A model of the pre-assessment learning effects of assessment is operational in an undergraduate clinical context
1 Centre for Teaching and Learning, Stellenbosch University, Private Bag X1, Matieland 7602, South Africa
2 Health Professional Education, Flinders Innovations in Clinical Education, School of Medicine, Flinders University, GPO Box 2100, Adelaide, SA 5001, Australia
3 Department of Educational Development and Research, University of Maastricht, Universiteitssingel 60, 6229 ER Maastricht, The Netherlands
BMC Medical Education 2012, 12:9 doi:10.1186/1472-6920-12-9Published: 16 March 2012
No validated model exists to explain the learning effects of assessment, a problem when designing and researching assessment for learning. We recently developed a model explaining the pre-assessment learning effects of summative assessment in a theory teaching context. The challenge now is to validate this model. The purpose of this study was to explore whether the model was operational in a clinical context as a first step in this process.
Given the complexity of the model, we adopted a qualitative approach. Data from in-depth interviews with eighteen medical students were subject to content analysis. We utilised a code book developed previously using grounded theory. During analysis, we remained alert to data that might not conform to the coding framework and open to the possibility of deploying inductive coding. Ethical clearance and informed consent were obtained.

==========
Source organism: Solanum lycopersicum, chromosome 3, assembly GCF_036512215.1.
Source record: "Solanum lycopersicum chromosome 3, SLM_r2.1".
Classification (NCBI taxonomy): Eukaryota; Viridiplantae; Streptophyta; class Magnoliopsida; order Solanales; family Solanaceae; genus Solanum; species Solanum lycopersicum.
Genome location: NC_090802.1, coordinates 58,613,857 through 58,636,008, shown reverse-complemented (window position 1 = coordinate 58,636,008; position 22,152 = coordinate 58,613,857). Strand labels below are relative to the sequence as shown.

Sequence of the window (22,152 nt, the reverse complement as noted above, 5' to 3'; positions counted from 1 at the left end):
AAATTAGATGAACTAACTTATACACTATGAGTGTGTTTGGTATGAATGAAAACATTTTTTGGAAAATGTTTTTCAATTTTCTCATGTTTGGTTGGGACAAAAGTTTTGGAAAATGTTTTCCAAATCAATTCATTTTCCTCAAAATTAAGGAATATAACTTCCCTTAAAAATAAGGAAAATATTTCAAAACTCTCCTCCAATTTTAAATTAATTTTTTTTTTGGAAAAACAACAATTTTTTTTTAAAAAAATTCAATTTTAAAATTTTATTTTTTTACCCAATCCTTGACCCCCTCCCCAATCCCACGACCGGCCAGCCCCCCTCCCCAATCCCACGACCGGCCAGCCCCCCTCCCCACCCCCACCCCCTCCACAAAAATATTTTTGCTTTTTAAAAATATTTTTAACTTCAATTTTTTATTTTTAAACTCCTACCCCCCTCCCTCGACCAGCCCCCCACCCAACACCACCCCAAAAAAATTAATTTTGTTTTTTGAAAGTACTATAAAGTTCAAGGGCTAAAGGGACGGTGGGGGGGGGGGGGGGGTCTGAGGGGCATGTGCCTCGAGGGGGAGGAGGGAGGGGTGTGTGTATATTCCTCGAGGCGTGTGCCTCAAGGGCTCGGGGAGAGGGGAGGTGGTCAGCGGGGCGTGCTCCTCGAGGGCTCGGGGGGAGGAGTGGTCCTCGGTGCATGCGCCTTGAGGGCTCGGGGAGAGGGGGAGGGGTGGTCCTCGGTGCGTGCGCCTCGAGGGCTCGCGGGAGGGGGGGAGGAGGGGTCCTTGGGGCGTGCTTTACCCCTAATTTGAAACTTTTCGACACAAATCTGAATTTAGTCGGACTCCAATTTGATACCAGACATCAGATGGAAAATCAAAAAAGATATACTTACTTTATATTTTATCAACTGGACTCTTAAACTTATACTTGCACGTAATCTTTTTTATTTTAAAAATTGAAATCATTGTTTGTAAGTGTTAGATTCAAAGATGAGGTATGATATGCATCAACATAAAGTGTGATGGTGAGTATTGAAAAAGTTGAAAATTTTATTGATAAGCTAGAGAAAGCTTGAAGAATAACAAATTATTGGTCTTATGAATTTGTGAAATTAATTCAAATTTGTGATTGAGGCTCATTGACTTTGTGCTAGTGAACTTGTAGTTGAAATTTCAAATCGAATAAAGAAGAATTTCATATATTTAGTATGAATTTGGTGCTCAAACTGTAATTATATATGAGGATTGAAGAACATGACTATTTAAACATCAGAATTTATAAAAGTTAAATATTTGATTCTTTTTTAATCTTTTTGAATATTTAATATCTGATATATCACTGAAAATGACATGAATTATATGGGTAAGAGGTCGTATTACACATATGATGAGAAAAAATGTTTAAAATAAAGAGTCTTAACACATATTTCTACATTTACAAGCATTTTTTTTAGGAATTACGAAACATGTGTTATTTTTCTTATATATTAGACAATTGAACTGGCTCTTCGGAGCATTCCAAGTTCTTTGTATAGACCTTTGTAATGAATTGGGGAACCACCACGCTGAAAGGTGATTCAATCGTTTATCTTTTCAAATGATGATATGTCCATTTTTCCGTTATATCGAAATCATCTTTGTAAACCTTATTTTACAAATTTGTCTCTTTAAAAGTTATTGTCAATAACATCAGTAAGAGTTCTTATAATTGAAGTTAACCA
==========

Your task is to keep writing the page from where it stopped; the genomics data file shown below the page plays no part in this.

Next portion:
The three components of the model i.e., assessment factors, mechanism factors and learning effects were all evident in the clinical context. Associations between these components could all be explained by the model. Interaction with preceptors was identified as a new subcomponent of assessment factors. The model could explain the interrelationships of the three facets of this subcomponent i.e., regular accountability, personal consequences and emotional valence of the learning environment, with previously described components of the model.
The model could be utilized to analyse and explain observations in an assessment context different to that from which it was derived. In the clinical setting, the (negative) influence of preceptors on student learning was particularly prominent. In this setting, learning effects resulted not only from the high-stakes nature of summative assessment but also from personal stakes, e.g. for esteem and agency. The results suggest that to influence student learning, consequences should accrue from assessment that are immediate, concrete and substantial. The model could have utility as a planning or diagnostic tool in practice and research settings.